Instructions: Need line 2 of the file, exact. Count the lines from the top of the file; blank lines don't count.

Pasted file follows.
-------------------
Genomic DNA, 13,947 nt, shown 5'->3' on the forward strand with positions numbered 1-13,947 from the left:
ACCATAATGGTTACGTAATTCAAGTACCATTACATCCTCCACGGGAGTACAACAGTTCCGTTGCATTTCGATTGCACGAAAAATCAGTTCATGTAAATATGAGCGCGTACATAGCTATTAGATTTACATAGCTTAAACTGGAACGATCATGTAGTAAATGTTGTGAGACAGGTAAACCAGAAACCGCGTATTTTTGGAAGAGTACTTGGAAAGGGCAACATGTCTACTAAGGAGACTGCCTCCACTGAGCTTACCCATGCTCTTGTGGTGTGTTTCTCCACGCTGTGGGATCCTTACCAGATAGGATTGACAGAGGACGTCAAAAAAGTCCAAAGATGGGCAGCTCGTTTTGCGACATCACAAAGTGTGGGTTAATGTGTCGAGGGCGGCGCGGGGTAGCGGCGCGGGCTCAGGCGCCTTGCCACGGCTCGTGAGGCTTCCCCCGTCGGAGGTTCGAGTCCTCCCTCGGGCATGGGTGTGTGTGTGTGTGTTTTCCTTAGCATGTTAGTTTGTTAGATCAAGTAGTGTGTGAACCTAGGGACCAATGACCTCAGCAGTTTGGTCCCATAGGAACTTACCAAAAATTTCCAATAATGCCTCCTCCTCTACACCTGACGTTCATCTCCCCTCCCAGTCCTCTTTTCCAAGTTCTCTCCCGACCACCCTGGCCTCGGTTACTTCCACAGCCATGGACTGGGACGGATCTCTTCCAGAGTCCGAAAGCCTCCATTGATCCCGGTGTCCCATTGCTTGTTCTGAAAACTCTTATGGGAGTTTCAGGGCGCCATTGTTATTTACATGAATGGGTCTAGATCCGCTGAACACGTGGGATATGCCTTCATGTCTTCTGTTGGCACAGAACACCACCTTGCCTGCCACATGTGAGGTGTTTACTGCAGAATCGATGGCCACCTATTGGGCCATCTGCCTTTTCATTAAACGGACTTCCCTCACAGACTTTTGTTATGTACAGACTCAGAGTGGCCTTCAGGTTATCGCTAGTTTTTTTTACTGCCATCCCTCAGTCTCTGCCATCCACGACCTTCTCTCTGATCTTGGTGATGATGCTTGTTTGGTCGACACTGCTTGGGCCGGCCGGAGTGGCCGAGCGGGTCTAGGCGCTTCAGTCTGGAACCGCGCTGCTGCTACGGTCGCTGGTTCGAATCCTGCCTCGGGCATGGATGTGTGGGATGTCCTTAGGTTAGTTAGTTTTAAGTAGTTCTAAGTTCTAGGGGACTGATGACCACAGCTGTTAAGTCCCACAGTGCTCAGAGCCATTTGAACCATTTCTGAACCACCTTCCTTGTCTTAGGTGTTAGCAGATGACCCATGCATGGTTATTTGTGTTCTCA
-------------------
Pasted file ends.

ACCATAATGGTTACGTAATTCAAGTACCATTACATCCTCCACGGGAGTACAACAGTTCCGTTGCATTTCGATTGCACGAAAAATCAGTTCATGTAAATATGAGCGCGTACATAGCTATTAGATTTACATAGCTTAAACTGGAACGATCATGTAGTAAATGTTGTGAGACAGGTAAACCAGAAACCGCGTATTTTTGGAAGAGTACTTGGAAAGGGCAACATGTCTACTAAGGAGACTGCCTCCACTGAGCTTACCCATGCTCTTGTGGTGTGTTTCTCCACGCTGTGGGATCCTTACCAGATAGGATTGACAGAGGACGTCAAAAAAGTCCAAAGATGGGCAGCTCGTTTTGCGACATCACAAAGTGTGGGTTAATGTGTCGAGGGCGGCGCGGGGTAGCGGCGCGGGCTCAGGCGCCTTGCCACGGCTCGTGAGGCTTCCCCCGTCGGAGGTTCGAGTCCTCCCTCGGGCATGGGTGTGTGTGTGTGTGTTTTCCTTAGCATGTTAGTTTGTTAGATCAAGTAGTGTGTGAACCTAGGGACCAATGACCTCAGCAGTTTGGTCCCATAGGAACTTACCAAAAATTTCCAATAATGCCTCCTCCTCTACACCTGACGTTCATCTCCCCTCCCAGTCCTCTTTTCCAAGTTCTCTCCCGACCACCCTGGCCTCGGTTACTTCCACAGCCATGGACTGGGACGGATCTCTTCCAGAGTCCGAAAGCCTCCATTGATCCCGGTGTCCCATTGCTTGTTCTGAAAACTCTTATGGGAGTTTCAGGGCGCCATTGTTATTTACATGAATGGGTCTAGATCCGCTGAACACGTGGGATATGCCTTCATGTCTTCTGTTGGCACAGAACACCACCTTGCCTGCCACATGTGAGGTGTTTACTGCAGAATCGATGGCCACCTATTGGGCCATCTGCCTTTTCATTAAACGGACTTCCCTCACAGACTTTTGTTATGTACAGACTCAGAGTGGCCTTCAGGTTATCGCTAGTTTTTTTTACTGCCATCCCTCAGTCTCTGCCATCCACGACCTTCTCTCTGATCTTGGTGATGATGCTTGTTTGGTCGACACTGCTTGGGCCGGCCGGAGTGGCCGAGCGGGTCTAGGCGCTTCAGTCTGGAACCGCGCTGCTGCTACGGTCGCTGGTTCGAATCCTGCCTCGGGCATGGATGTGTGGGATGTCCTTAGGTTAGTTAGTTTTAAGTAGTTCTAAGTTCTAGGGGACTGATGACCACAGCTGTTAAGTCCCACAGTGCTCAGAGCCATTTGAACCATTTCTGAACCACCTTCCTTGTCTTAGGTGTTAGCAGATGACCCATGCATGGTTATTTGTGTTCTCA